Delta Scenarios

All the Preferential Strategies and measures are directed by the Delta Scenarios: plausible views of future climate and socio-economic trends, looking ahead to 2050 and 2100.

The Delta Scenarios work with a range of perspectives that could all actually become a reality. This provides a clear picture of the bandwidth in climate change and other developments. Working with a bandwidth for climate change fits with the insights of the IPCC (Intergovernmental Panel on Climate Change).

The first set of Delta Scenarios was drawn up in 2012. The hydrological conditions were based on the KNMI’06 scenarios of the Royal Netherlands Meteorological Institute, yet anticipate the insights into climate trends published by the IPCC in 2014. The Welvaart en Leefomgeving (Prosperity and the Living Environment, WLO) study conducted in 2006 was used as the point of departure for the potential impact of socio-economic trends on the use of land, water, and space up to 2050. These WLO scenarios have been drawn up by the Netherlands Bureau for Economic Policy Analysis (CPB) and the Netherlands Environmental Assessment Agency (PBL).

In 2015, CPB and PBL updated the 2006 socio-economic scenarios. In December 2015, global agreements were set down in Paris regarding the reduction of global warming to a maximum of 2 degrees Celsius by 2100. The Delta Programme has commissioned Deltares, KNMI, PBL, and CPB to explore the consequences of these agreements for the Delta Programme. Their conclusion was that these new insights still fall within the bandwidth of the Delta Scenarios, and that the impact of the Paris agreements will not be manifest in the water taskings until 2050 at the earliest. Ergo, the Preferential Strategies currently still constitute the proper basis, but incorporation of these new insights into the Delta Scenarios would be advisable when it comes to the selection of the next batch of measures set out in the adaptation tracks, particularly those relating to the freshwater supply.

In 2017-2018, these new insights into socio-economic trends and the Paris climate agreements were incorporated into an interim update of the Delta Scenarios.

The update is based on adjusted expectations regarding the future use of land (larger differences between emerging and depopulating regions), on a more realistic distinction between autonomous developments in sectors (e.g., with respect to the increase in irrigated surface area), and on intended policy (e.g., regarding flushing to combat salinisation). Furthermore, another version has been added to the scenarios: PRESSURE-PARIS, reflecting how a reduction in CO2 emissions can affect the water taskings (for example, with respect to reducing soil subsidence in peat grassland areas). The Delta Plan on Freshwater Supply is using this interim update to update its bottleneck analysis and determine the next step in the adaptation strategies. It can also serve as input for the stress tests being conducted under the Delta Plan on Spatial Adaptation.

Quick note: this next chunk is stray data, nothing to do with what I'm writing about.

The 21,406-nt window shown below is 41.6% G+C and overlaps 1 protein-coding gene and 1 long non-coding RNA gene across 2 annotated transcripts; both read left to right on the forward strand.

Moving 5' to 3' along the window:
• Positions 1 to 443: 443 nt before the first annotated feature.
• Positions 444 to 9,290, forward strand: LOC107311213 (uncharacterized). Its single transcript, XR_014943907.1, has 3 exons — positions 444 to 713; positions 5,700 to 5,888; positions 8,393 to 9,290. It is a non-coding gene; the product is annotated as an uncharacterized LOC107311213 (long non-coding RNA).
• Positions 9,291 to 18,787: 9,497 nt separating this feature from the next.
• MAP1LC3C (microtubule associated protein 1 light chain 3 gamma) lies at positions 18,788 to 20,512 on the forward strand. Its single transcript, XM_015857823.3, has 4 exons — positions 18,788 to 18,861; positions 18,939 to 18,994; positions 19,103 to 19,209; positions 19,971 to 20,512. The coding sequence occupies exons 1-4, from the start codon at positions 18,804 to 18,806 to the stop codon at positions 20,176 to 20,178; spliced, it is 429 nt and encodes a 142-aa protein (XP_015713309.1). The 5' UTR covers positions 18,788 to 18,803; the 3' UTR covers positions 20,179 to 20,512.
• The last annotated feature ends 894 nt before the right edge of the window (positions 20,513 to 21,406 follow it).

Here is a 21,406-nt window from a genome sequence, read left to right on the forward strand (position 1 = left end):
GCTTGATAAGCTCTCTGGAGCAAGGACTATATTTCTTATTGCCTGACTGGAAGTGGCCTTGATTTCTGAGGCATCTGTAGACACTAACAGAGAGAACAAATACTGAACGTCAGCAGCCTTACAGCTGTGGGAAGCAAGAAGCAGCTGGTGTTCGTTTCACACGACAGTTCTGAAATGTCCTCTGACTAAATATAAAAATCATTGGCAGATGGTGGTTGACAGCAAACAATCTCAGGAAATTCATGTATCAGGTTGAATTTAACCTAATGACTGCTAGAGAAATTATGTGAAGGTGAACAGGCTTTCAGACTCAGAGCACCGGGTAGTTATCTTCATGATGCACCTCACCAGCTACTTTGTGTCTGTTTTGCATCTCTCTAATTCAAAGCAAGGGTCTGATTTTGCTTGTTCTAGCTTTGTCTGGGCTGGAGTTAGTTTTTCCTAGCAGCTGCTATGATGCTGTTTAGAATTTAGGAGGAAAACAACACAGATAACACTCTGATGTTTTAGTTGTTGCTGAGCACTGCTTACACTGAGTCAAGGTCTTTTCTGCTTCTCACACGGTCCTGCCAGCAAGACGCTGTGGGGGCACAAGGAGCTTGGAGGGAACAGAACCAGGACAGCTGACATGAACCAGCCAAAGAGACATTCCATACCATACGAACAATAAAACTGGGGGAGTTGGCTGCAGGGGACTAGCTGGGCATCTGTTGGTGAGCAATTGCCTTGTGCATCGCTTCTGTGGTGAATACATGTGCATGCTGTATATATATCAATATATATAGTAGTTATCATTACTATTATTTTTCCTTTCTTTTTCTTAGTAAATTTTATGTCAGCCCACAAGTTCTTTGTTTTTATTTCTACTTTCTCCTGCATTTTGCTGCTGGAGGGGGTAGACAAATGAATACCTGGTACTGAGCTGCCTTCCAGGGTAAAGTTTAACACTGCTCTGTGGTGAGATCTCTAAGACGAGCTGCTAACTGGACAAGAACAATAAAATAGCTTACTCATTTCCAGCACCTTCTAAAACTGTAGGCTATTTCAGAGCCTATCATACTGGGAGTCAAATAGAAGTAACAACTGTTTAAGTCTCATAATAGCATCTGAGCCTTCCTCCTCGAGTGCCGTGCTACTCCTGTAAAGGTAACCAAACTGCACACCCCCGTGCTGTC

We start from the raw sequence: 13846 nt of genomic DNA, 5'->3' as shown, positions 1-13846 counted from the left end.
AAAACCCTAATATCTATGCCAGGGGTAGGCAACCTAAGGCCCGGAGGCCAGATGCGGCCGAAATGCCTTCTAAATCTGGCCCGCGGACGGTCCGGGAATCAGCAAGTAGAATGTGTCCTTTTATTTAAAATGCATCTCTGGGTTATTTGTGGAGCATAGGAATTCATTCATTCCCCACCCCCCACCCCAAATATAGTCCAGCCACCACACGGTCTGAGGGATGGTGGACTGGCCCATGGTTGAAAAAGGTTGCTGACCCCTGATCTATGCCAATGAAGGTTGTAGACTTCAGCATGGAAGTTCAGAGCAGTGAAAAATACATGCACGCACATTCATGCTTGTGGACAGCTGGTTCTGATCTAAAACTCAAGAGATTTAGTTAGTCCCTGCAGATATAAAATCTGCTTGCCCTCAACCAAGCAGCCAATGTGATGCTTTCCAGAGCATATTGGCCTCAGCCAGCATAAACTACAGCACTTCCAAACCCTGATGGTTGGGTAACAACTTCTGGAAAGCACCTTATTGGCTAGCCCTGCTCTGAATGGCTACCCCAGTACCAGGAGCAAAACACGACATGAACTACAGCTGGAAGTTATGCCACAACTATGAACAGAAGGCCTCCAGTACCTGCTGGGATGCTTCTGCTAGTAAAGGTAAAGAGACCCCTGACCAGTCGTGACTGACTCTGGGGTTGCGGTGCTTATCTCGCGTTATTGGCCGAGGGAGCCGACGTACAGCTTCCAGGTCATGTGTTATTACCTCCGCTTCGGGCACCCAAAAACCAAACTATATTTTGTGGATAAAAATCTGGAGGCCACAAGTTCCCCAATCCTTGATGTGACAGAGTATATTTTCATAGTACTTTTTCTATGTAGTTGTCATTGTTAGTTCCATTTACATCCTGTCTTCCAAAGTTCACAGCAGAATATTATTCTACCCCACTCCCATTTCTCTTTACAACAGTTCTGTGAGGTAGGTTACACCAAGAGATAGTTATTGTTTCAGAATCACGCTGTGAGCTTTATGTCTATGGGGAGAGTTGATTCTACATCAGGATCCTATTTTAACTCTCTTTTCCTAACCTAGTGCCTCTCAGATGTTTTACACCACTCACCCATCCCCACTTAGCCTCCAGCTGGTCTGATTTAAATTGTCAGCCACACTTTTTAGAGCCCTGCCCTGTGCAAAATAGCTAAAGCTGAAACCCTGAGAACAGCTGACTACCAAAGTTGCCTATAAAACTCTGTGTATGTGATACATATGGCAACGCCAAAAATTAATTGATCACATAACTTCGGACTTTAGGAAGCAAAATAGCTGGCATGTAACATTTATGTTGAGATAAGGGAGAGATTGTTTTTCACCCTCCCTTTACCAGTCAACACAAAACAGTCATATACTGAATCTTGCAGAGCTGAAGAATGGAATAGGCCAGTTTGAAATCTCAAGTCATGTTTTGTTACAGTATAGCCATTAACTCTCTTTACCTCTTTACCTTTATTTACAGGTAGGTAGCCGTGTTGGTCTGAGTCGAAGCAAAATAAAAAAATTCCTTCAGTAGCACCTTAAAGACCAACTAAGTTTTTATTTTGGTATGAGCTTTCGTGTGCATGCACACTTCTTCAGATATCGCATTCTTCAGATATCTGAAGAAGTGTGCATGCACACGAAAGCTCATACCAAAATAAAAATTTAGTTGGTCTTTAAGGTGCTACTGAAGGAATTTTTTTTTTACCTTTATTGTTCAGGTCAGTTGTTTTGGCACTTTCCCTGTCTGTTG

Meanwhile, there is growing evidence that with effect from the middle of this century, the sea level may rise faster than has been assumed in the Delta Scenarios. The IPCC is expected to publish a new report in September 2019. The Minister of Infrastructure and Water Management will inform the House of Representatives on this report. The next KNMI climate scenarios are scheduled to be completed by 2023; the Delta Scenarios will be updated accordingly.

General description of the scenarios

The scenarios provide qualitative and quantitative data on the climate, water systems, water consumption, and the use of land. The qualitative information consists of narratives and maps that describe the backgrounds and demonstrate the interconnectivity of the issues. The quantitative data is reflected in the form of indicators, such as those presented in the overview table in the abridged version of the Delta Scenarios. They cover time series for various factors, including temperature, precipitation, and river discharges as well as geographic databases pertaining to the use of space, soil subsidence, and salinisation in the Netherlands. The databases are specifically intended to be used in the quantitative model instruments for long-term policy choices (National Water Model) and the National Hydrology Tools (NHI).